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Ernest Titterton; Bede Morris; Nancy Burbidge; Paul Wild; Susan Serjeantson; Peter Bishop; Elizabeth Truswell; and Kerin O'Dea. 10 Arrange an excursion to Questacon: Australia's leading interactive Science and Technology Centre is Questacon in Canberra. Exhibitions are constantly changing. There are a number of remarkable exhibits which are exciting examples of the science of matter and energy. For example, there is an enormous Tesla coil which regularly discharges `lightning bolts' which crackle through the air for many metres. There are numerous other fascinating exhibits which model scientific concepts, natural phenomena and inventions. Tel. (02) 6270 2893 for group bookings.

Student and teacher resources

There are many resources available for inspiration and information. Some of our favourites which contain up to date ideas are: · Questacon Exsciter Science kits. These contain numerous tried and tested ideas and materials for hands-on activities. Tel (02) 6270 2807 for details. · Questacon's award winning web site: http://www.questacon.edu.au/ · Ingenious CD Tel. (02) 6270 2807 for details · Questacon Mag Tel. (02) 6270 2855 for subscription details · Australian Science (incorporating Search) Tel. (03) 9824 1699 for subscription details · Science Australia by the Curriculum Corporation (national secondary science texts) Tel 1800 337 405 · Primary Investigations by the Australian Academy of Science (national primary science texts) Tel (02) 6247 5777 for a free information package. · New Scientist Tel 1300 360127 for subscription details · Scientriffic magazine Tel. (02) 6276 6643 for subscription details · The Helix magazine Tel. (02) 6276 6643 for subscription details · Australian Innovation Magazine Department of Industry, Science and Resources GPO Box 9389 Canberra ACT Australia 2601 Tel. (02) 6213 6304 or fax (02) 6213 6818 · Australian Academy of Science web site: http://www.science.org.au/nova/ · Contact ASTA, PO Box 334 Deakin West ACT 2600 Tel (02) 6282 9377 email: [email protected] for information about professional associations. · An extensive range of kits, books and fascinating science teaching resources are available from the Questacon shop in Canberra or by mail order from Questacon, King Edward Terrace, Canberra ACT 2600 Request a catalogue by Fax (02) 6273 5100 or Tel (02) 6270 2807.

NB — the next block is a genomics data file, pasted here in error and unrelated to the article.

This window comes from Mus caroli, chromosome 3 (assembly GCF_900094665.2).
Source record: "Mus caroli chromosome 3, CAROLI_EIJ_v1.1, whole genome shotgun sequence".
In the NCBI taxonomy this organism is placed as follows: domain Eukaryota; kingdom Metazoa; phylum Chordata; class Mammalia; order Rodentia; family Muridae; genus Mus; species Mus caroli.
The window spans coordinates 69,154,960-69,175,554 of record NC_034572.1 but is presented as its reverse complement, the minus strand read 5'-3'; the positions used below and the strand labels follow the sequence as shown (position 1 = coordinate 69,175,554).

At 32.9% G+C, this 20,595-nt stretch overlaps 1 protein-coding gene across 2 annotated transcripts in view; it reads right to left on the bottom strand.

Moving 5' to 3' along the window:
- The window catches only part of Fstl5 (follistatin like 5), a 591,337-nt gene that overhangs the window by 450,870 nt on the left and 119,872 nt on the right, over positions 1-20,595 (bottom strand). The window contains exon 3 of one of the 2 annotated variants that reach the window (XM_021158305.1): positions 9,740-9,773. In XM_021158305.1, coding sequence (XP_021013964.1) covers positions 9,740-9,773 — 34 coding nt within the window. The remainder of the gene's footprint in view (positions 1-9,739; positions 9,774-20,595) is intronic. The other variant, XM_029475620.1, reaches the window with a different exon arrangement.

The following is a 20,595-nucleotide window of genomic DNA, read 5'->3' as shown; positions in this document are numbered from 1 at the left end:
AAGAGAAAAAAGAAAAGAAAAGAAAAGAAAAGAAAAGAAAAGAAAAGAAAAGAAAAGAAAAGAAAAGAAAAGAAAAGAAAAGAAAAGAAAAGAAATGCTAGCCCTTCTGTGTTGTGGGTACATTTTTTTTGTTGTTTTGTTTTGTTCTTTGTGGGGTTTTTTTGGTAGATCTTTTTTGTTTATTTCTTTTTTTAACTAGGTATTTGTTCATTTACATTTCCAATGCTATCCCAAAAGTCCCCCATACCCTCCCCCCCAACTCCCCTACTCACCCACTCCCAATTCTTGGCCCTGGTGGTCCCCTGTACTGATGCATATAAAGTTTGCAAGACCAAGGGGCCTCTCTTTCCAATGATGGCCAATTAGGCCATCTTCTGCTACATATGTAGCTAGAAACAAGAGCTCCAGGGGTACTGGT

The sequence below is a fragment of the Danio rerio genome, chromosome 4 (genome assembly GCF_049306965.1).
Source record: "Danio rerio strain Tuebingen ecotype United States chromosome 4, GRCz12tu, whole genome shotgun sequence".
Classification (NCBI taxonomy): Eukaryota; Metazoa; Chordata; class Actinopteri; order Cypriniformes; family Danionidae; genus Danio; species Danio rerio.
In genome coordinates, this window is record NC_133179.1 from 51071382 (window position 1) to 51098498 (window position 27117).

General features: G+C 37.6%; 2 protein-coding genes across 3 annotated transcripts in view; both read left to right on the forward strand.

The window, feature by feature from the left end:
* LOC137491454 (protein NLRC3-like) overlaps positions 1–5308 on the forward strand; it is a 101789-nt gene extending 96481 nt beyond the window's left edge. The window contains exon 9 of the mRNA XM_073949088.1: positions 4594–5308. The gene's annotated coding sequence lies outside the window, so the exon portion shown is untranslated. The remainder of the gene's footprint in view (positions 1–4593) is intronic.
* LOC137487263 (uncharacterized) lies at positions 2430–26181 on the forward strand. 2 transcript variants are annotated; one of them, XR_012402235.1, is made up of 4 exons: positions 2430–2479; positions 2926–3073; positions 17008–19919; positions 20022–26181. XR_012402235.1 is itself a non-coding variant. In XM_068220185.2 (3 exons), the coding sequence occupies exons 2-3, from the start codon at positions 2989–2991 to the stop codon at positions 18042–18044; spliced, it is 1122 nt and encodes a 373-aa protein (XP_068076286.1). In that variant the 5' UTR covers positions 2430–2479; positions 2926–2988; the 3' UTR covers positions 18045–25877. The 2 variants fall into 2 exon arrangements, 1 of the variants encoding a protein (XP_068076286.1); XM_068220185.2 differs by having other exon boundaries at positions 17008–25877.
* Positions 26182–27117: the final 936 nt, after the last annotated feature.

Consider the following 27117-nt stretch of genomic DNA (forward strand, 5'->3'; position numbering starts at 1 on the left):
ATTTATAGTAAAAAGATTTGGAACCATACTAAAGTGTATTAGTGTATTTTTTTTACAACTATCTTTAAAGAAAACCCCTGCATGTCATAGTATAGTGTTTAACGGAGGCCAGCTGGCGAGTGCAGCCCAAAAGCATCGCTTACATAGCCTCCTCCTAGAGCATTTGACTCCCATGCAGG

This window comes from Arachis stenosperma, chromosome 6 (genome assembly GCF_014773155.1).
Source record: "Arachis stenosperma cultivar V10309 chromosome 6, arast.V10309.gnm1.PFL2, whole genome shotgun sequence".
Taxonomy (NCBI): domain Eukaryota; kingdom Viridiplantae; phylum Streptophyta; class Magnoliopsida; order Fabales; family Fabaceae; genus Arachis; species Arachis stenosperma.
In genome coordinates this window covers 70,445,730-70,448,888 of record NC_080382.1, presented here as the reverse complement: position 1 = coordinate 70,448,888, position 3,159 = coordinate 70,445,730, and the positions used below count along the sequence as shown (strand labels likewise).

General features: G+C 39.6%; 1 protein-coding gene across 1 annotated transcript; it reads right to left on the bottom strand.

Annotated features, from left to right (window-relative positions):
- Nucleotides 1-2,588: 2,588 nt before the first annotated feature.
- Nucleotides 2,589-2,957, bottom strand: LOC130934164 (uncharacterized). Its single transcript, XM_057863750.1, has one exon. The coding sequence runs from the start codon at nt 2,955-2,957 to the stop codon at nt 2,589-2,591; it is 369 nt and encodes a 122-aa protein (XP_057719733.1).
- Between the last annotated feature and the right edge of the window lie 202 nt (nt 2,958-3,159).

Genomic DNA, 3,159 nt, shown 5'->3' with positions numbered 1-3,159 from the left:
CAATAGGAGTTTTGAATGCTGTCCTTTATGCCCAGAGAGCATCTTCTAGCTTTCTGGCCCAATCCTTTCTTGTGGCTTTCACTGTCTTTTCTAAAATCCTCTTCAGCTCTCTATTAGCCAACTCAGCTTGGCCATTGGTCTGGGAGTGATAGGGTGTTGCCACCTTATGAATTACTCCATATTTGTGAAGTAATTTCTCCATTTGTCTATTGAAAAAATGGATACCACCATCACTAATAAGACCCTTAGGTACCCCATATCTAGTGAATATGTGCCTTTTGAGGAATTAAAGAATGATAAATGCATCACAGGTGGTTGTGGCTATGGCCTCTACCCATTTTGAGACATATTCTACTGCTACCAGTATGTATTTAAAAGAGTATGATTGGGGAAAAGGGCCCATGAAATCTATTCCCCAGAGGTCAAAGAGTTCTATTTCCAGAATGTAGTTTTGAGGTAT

Try this! Float an ice-cube in water and lay a piece of string over the top. Sprinkle some salt over the string on the ice-cube. Wait a few seconds, then lift the string. Salt lowers the freezing point of water and causes the ice to melt. The melting ice and dissolving salt absorb heat from the mixture, making the temperature fall to as low as -20°C. The water re-freezes over the string so you can lift the ice-cube!

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National curriculum links

The Liquid Nitrogen Show:

Key scientific words and concepts nitrogen, matter, liquid, gas, solid, heat, energy, temperature, expansion, contraction, vapour, condensation, fog, volume, pressure, elasticity, reaction rate, boiling, freezing, phase change, kinetic energy, observations, evidence